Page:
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[ARSCLIST] Met Opera on the web

I just happened to hear this mentioned on a pseudo-classical station in Toronto. Might be of interest..might sound awful, who knows?

The Met Opera Will Offer Performances on the Web
Published: October 14, 2008

In the Metropolitan Opera’s relentless quest to exploit all media, the company next Wednesday will start making many video and audio broadcasts available for Internet streaming on demand.

A screen from Met Player, a new online service from the Metropolitan Opera.

Met Player, as the service is called, will be available through the Met’s Web site, metopera.org. At its inauguration, on the 125th anniversary of the Met’s first show, users will be able to choose from 13 high-definition video performances, 37 standard video recordings and 120 audio broadcasts dating to 1937. The company said it planned to add performances regularly, drawing on its vast historical archives and its continuing high-definition broadcasts.

The catalog features classics like a “Lucia di Lammermoor” performance with Joan Sutherland and one with Maria Callas; a “Walküre” with Birgit Nilsson as Brünnhilde; a “Trovatore” with Leontyne Price and Franco Corelli; and a “Carmen” with Rosa Ponselle, in one of her rare full-length recorded performances. More recently, there are the “Tristan und Isolde” with Deborah Voigt and Robert Dean Smith, conducted by James Levine, and “I Puritani” with Anna Netrebko, each in high definition.

For $3.99 or $4.99 per streamed opera, users will have a six-hour window in which to listen to or watch a production, once it has started. A monthly subscription for $14.99 brings unlimited streaming, while a yearly subscription costs $149.99.

The technical demands are relatively substantial for the high-definition videos and what the Met calls “optimal” performance: a broadband connection, naturally, as well as a fast processor (2.0 GHz Dual Core) and one gigabyte of RAM. Computers less than two years old are recommended.

Peter Gelb, the Met’s general manager, has pushed hard to extend the Met’s performances into the electronic realm. The company provides regular live transmissions of performances to movie theaters, has a channel on Sirius Satellite Radio and provides one live streaming a week.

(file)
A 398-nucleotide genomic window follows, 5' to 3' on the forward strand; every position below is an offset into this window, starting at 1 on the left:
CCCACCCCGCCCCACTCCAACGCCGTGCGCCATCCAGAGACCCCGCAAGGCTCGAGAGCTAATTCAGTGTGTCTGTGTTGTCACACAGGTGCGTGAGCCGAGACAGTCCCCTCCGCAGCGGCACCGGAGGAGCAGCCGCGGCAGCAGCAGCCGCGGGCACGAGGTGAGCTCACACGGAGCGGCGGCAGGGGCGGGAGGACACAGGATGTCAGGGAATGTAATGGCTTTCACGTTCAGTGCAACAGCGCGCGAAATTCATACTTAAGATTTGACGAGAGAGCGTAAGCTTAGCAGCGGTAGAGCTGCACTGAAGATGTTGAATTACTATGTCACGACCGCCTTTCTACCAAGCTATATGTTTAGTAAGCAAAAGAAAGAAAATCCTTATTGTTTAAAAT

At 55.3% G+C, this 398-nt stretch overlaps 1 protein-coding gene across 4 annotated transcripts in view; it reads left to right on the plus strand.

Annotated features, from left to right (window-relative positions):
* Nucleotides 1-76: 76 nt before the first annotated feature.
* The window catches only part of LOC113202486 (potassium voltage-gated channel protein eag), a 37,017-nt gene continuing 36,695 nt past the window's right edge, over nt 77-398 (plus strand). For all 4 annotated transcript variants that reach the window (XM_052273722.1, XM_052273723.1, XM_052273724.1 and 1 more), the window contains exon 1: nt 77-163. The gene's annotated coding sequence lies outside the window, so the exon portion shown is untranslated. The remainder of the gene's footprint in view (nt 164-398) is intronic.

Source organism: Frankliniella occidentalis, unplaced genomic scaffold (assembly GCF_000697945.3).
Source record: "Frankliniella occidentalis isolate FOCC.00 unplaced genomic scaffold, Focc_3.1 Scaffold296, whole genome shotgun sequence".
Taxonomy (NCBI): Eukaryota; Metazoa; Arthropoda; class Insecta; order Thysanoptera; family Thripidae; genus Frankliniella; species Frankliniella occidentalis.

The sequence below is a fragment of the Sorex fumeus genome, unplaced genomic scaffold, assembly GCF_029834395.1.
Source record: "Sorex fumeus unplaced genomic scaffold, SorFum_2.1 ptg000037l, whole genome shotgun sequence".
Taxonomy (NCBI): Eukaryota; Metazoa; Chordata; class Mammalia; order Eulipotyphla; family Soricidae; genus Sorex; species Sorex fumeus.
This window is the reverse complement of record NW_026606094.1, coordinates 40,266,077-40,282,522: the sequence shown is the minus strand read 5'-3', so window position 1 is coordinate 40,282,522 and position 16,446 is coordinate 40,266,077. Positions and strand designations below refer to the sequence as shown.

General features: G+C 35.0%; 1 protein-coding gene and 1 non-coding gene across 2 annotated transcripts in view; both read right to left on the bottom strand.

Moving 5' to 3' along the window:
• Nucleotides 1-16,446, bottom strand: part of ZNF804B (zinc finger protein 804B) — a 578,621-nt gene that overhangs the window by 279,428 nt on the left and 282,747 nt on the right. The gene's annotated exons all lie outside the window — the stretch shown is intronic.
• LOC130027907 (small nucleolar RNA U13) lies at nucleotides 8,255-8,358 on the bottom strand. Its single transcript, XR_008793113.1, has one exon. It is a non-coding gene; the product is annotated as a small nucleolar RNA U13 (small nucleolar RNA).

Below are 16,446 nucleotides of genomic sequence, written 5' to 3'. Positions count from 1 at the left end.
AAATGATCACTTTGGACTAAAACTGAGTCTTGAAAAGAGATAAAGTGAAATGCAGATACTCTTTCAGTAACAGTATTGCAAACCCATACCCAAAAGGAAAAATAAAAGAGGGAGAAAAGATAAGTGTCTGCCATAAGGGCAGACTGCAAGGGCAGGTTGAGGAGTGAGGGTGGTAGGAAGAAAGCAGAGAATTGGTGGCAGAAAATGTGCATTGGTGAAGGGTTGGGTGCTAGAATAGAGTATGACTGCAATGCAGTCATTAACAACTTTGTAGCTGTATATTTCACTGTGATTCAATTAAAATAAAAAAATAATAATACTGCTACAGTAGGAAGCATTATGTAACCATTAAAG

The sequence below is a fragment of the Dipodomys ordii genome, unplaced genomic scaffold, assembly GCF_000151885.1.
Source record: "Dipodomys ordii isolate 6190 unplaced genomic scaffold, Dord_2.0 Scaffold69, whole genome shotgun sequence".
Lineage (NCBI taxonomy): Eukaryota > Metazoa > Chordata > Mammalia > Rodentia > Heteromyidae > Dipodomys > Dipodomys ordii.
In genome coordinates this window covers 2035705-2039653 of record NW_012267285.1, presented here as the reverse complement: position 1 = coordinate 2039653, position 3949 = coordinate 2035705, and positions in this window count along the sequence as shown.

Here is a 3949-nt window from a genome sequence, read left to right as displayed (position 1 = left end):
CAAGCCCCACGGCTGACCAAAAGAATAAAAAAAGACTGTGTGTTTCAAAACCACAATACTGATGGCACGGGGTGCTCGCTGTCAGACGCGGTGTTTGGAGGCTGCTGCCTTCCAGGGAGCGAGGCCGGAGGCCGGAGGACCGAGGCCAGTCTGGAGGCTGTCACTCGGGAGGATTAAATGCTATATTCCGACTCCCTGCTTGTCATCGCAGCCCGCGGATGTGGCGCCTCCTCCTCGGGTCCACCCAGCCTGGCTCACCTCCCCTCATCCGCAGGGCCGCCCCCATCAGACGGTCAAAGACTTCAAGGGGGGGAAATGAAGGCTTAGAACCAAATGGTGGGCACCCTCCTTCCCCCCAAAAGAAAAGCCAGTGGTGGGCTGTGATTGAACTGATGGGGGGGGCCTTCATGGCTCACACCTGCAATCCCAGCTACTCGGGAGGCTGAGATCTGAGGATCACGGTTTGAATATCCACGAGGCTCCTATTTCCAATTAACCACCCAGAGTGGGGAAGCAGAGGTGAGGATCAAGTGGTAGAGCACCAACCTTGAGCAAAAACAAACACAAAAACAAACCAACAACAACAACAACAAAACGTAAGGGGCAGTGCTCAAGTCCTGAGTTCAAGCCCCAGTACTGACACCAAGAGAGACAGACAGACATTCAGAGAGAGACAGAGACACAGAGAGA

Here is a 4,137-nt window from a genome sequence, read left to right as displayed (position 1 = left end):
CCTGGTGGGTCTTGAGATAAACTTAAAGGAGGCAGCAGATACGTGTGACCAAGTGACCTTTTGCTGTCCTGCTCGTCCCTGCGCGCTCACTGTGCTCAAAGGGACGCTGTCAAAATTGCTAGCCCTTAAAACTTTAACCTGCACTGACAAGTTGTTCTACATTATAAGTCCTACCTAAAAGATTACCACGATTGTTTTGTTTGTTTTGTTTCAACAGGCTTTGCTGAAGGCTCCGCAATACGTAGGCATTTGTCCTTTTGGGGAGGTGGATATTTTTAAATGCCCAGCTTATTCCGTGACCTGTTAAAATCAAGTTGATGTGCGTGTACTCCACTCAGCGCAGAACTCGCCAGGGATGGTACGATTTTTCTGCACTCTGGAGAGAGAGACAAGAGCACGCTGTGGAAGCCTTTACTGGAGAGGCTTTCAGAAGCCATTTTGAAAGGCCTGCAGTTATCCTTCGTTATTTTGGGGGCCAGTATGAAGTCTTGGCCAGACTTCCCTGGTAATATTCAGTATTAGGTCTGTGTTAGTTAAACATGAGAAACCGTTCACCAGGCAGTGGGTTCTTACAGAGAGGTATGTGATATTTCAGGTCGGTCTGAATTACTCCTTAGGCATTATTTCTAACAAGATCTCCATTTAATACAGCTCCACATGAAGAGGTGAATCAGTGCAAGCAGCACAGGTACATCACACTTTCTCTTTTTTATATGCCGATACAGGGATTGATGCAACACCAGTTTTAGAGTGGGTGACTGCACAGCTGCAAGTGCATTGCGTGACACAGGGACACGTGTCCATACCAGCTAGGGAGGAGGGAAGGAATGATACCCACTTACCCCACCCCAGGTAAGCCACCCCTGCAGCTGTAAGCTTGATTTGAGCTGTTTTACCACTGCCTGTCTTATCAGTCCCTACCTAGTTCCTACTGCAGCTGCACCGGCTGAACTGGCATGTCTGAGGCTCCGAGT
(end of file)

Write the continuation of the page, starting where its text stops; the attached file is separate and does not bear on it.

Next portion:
Other opera houses have followed suit to one degree or another: the Bayreuth Festival offered a live streaming of “Die Meistersinger von Nürnberg” last summer; the Royal Opera House in London has a free streamed “Don Giovanni” available; and the San Francisco Opera provides a few excerpts from its productions. But the Met’s on-demand streaming effort appears to be the most extensive of any house.

In a recent try-out offered ahead of time by the Met, the service functioned well, despite a few glitches. First, users must log on and download the player. Several times during the trial an attempt to stream a 2007 high-definition performance of “Il Barbiere di Siviglia” hiccupped and caused the browser to close. But the process worked on the next try. The sound was clear and rich, and the video sharp.

Dragging a cursor over the titles on the catalog page brought pop-up synopses, but the text bled into the rest of the screen, making it illegible. A Met official said the browser or the computer being used, a relatively new model, was at fault.

The site’s search mechanism was also clumsy, and the subtitles could not be extinguished. The Met said future versions of the player would probably improve those matters.

The player allows users to choose tracks, mark favorite operas, fast-forward or backward and put the image into full-screen mode. There are links to synopses and related articles from the Met Web site.


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